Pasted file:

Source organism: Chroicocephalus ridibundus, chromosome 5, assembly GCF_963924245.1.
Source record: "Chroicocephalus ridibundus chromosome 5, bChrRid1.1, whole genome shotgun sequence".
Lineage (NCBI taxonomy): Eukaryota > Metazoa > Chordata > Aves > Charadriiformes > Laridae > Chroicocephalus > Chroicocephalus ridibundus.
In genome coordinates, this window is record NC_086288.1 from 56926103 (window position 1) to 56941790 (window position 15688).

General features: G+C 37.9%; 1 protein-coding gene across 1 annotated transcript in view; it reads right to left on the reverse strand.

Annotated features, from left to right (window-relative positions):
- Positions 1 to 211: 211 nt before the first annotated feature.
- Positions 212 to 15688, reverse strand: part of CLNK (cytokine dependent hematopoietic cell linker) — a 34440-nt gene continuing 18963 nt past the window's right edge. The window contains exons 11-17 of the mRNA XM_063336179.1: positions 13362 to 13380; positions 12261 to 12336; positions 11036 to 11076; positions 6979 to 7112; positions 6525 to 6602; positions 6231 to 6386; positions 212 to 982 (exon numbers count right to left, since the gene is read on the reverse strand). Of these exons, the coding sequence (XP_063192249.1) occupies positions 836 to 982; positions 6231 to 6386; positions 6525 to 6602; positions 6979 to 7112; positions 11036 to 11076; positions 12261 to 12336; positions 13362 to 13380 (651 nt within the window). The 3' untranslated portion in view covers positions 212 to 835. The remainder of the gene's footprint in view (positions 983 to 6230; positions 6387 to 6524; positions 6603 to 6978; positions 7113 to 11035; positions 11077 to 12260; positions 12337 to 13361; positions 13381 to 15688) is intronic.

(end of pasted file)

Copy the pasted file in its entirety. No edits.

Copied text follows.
Source organism: Chroicocephalus ridibundus, chromosome 5, assembly GCF_963924245.1.
Source record: "Chroicocephalus ridibundus chromosome 5, bChrRid1.1, whole genome shotgun sequence".
Lineage (NCBI taxonomy): Eukaryota > Metazoa > Chordata > Aves > Charadriiformes > Laridae > Chroicocephalus > Chroicocephalus ridibundus.
In genome coordinates, this window is record NC_086288.1 from 56926103 (window position 1) to 56941790 (window position 15688).

General features: G+C 37.9%; 1 protein-coding gene across 1 annotated transcript in view; it reads right to left on the reverse strand.

Annotated features, from left to right (window-relative positions):
- Positions 1 to 211: 211 nt before the first annotated feature.
- Positions 212 to 15688, reverse strand: part of CLNK (cytokine dependent hematopoietic cell linker) — a 34440-nt gene continuing 18963 nt past the window's right edge. The window contains exons 11-17 of the mRNA XM_063336179.1: positions 13362 to 13380; positions 12261 to 12336; positions 11036 to 11076; positions 6979 to 7112; positions 6525 to 6602; positions 6231 to 6386; positions 212 to 982 (exon numbers count right to left, since the gene is read on the reverse strand). Of these exons, the coding sequence (XP_063192249.1) occupies positions 836 to 982; positions 6231 to 6386; positions 6525 to 6602; positions 6979 to 7112; positions 11036 to 11076; positions 12261 to 12336; positions 13362 to 13380 (651 nt within the window). The 3' untranslated portion in view covers positions 212 to 835. The remainder of the gene's footprint in view (positions 983 to 6230; positions 6387 to 6524; positions 6603 to 6978; positions 7113 to 11035; positions 11077 to 12260; positions 12337 to 13361; positions 13381 to 15688) is intronic.